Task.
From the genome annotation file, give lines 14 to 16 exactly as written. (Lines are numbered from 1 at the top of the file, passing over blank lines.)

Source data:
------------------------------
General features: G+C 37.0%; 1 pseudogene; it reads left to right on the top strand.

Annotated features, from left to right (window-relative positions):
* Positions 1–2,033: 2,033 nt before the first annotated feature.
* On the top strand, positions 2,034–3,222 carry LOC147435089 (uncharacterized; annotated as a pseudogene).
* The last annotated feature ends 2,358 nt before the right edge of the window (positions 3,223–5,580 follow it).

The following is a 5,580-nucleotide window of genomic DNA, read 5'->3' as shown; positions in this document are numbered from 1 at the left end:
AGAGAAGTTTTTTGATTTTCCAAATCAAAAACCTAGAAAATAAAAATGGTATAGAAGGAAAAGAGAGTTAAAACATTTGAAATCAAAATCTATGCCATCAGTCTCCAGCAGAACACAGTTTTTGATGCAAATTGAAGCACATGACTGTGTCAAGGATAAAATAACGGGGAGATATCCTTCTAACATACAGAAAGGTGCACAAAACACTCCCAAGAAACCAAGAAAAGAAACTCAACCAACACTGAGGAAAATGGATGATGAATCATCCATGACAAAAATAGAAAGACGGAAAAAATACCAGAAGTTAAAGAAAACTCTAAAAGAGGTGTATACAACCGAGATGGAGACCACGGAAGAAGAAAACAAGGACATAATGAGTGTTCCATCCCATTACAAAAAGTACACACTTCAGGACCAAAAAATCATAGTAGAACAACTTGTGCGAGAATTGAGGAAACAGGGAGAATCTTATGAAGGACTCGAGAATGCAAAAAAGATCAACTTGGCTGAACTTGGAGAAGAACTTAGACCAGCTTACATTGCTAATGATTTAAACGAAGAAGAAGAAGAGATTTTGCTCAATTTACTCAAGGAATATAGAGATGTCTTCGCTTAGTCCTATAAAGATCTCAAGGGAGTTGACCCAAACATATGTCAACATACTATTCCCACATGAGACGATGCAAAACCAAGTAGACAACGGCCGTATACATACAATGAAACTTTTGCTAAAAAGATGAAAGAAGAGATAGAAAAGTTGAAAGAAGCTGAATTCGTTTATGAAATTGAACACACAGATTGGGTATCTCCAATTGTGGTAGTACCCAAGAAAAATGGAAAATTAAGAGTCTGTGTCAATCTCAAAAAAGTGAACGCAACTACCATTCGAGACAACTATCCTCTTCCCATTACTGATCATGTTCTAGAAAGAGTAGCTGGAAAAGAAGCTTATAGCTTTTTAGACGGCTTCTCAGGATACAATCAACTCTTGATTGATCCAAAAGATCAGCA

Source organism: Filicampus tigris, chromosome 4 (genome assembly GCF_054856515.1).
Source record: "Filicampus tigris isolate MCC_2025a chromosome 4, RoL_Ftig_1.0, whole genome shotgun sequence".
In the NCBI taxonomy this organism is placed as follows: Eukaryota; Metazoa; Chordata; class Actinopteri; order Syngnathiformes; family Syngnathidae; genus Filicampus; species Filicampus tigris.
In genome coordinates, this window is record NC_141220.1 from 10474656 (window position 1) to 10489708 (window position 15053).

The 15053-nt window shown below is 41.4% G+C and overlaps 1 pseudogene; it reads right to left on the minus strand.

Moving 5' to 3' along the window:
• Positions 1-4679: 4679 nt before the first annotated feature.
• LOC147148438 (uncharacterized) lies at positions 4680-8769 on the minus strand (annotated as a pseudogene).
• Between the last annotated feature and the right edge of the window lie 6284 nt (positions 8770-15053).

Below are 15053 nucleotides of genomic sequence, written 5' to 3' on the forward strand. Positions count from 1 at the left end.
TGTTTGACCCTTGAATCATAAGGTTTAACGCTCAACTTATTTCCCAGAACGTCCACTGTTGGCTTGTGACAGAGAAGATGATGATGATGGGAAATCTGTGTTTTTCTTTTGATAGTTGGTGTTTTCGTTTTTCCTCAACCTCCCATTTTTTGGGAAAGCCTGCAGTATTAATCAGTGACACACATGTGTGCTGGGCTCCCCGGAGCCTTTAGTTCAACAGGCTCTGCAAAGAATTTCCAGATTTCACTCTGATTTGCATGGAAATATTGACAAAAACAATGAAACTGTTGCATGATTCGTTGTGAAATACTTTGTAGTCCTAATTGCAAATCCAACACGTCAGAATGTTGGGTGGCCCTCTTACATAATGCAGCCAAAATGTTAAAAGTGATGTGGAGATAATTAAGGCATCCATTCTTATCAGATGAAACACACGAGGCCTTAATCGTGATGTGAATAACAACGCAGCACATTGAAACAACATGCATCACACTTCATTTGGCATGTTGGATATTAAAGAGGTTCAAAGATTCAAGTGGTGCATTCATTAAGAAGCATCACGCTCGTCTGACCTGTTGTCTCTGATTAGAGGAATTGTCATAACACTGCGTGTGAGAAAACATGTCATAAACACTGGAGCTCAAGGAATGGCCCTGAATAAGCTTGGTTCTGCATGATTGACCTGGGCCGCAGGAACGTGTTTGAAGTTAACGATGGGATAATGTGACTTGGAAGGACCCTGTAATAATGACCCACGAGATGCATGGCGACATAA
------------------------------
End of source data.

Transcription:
• Positions 1-4679: 4679 nt before the first annotated feature.
• LOC147148438 (uncharacterized) lies at positions 4680-8769 on the minus strand (annotated as a pseudogene).
• Between the last annotated feature and the right edge of the window lie 6284 nt (positions 8770-15053).